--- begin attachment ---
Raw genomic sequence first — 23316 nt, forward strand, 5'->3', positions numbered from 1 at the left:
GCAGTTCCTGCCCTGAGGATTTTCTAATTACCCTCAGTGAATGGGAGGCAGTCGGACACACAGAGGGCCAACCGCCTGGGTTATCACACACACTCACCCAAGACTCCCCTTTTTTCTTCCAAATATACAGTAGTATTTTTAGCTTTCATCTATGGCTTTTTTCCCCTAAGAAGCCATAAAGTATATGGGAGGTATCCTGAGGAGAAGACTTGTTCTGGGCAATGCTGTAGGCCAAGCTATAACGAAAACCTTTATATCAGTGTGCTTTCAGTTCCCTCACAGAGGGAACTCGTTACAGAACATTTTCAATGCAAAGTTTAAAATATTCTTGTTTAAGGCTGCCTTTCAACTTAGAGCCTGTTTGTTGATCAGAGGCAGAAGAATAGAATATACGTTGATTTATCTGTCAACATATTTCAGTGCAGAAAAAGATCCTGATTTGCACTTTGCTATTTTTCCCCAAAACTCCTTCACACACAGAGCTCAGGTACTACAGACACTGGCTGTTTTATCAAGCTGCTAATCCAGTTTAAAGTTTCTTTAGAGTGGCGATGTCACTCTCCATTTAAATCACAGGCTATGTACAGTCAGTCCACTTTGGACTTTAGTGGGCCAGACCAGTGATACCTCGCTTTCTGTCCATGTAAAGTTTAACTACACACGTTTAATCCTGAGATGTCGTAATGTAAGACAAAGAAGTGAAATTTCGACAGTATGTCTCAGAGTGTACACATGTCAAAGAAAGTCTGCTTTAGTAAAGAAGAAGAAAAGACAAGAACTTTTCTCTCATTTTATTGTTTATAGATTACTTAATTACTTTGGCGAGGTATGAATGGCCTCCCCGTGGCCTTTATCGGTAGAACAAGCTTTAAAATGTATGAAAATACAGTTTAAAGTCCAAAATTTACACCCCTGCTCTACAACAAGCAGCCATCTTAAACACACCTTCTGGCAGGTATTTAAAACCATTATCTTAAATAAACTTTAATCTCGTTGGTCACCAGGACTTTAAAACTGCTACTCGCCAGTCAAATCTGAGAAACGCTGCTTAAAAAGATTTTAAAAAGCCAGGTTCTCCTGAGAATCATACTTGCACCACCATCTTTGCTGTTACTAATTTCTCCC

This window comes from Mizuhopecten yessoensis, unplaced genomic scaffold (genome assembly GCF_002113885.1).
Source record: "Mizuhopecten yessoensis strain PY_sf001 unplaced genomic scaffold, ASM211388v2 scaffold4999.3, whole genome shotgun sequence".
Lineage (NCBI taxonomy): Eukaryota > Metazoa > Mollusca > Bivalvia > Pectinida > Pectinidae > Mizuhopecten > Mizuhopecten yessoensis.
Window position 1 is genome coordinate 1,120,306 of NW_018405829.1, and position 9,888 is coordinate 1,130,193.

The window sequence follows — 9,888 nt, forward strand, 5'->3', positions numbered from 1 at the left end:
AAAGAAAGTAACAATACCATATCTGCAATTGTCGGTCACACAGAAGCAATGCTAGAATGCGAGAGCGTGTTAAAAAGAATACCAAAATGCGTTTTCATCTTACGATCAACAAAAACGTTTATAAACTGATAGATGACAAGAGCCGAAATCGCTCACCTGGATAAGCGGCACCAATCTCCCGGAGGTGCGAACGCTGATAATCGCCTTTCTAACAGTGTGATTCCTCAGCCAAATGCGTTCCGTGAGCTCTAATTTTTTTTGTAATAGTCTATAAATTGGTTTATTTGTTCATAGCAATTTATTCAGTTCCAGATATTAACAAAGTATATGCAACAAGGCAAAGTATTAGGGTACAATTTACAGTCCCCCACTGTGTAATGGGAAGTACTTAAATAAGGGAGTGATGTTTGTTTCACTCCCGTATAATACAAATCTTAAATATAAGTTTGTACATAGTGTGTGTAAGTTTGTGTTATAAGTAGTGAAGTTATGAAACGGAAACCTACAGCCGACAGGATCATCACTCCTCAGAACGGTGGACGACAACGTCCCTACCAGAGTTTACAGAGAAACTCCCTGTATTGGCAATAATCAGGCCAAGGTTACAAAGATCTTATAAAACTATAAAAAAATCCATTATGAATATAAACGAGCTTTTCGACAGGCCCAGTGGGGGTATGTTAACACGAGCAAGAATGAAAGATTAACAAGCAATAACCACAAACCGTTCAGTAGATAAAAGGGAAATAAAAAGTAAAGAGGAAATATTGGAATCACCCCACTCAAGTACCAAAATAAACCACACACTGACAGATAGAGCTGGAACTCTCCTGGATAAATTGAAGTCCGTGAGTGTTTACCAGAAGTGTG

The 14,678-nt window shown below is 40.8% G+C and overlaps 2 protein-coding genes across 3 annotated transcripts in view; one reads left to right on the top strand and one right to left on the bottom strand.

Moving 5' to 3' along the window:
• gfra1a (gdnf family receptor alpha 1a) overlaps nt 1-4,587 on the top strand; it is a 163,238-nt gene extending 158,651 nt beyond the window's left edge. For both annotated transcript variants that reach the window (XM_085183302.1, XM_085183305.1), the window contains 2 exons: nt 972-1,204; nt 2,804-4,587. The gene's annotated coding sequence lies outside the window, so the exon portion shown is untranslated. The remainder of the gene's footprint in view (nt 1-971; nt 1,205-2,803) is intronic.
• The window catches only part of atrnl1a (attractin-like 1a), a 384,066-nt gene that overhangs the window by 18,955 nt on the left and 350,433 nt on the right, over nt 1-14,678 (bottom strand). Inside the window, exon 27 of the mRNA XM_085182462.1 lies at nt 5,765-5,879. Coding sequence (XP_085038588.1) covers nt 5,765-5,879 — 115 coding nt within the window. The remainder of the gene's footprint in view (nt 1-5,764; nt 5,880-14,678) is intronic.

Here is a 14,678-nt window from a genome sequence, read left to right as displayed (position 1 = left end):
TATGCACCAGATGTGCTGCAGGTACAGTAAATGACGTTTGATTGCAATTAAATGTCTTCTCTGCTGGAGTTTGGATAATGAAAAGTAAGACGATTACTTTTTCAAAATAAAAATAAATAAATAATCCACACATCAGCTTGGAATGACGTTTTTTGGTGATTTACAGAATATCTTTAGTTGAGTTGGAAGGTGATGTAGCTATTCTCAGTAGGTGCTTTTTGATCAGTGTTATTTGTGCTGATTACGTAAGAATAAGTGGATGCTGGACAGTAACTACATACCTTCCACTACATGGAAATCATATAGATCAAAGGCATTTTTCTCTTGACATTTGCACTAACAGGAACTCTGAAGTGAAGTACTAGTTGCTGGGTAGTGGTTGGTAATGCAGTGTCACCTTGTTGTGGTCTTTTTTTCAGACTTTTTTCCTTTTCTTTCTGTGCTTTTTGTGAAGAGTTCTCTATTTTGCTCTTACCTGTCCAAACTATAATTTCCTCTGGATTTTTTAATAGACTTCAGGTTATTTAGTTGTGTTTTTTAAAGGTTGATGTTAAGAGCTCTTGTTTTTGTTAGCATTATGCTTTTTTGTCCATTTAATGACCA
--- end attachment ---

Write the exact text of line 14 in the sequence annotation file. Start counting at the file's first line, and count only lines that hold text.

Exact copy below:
TATGCACCAGATGTGCTGCAGGTACAGTAAATGACGTTTGATTGCAATTAAATGTCTTCTCTGCTGGAGTTTGGATAATGAAAAGTAAGACGATTACTTTTTCAAAATAAAAATAAATAAATAATCCACACATCAGCTTGGAATGACGTTTTTTGGTGATTTACAGAATATCTTTAGTTGAGTTGGAAGGTGATGTAGCTATTCTCAGTAGGTGCTTTTTGATCAGTGTTATTTGTGCTGATTACGTAAGAATAAGTGGATGCTGGACAGTAACTACATACCTTCCACTACATGGAAATCATATAGATCAAAGGCATTTTTCTCTTGACATTTGCACTAACAGGAACTCTGAAGTGAAGTACTAGTTGCTGGGTAGTGGTTGGTAATGCAGTGTCACCTTGTTGTGGTCTTTTTTTCAGACTTTTTTCCTTTTCTTTCTGTGCTTTTTGTGAAGAGTTCTCTATTTTGCTCTTACCTGTCCAAACTATAATTTCCTCTGGATTTTTTAATAGACTTCAGGTTATTTAGTTGTGTTTTTTAAAGGTTGATGTTAAGAGCTCTTGTTTTTGTTAGCATTATGCTTTTTTGTCCATTTAATGACCA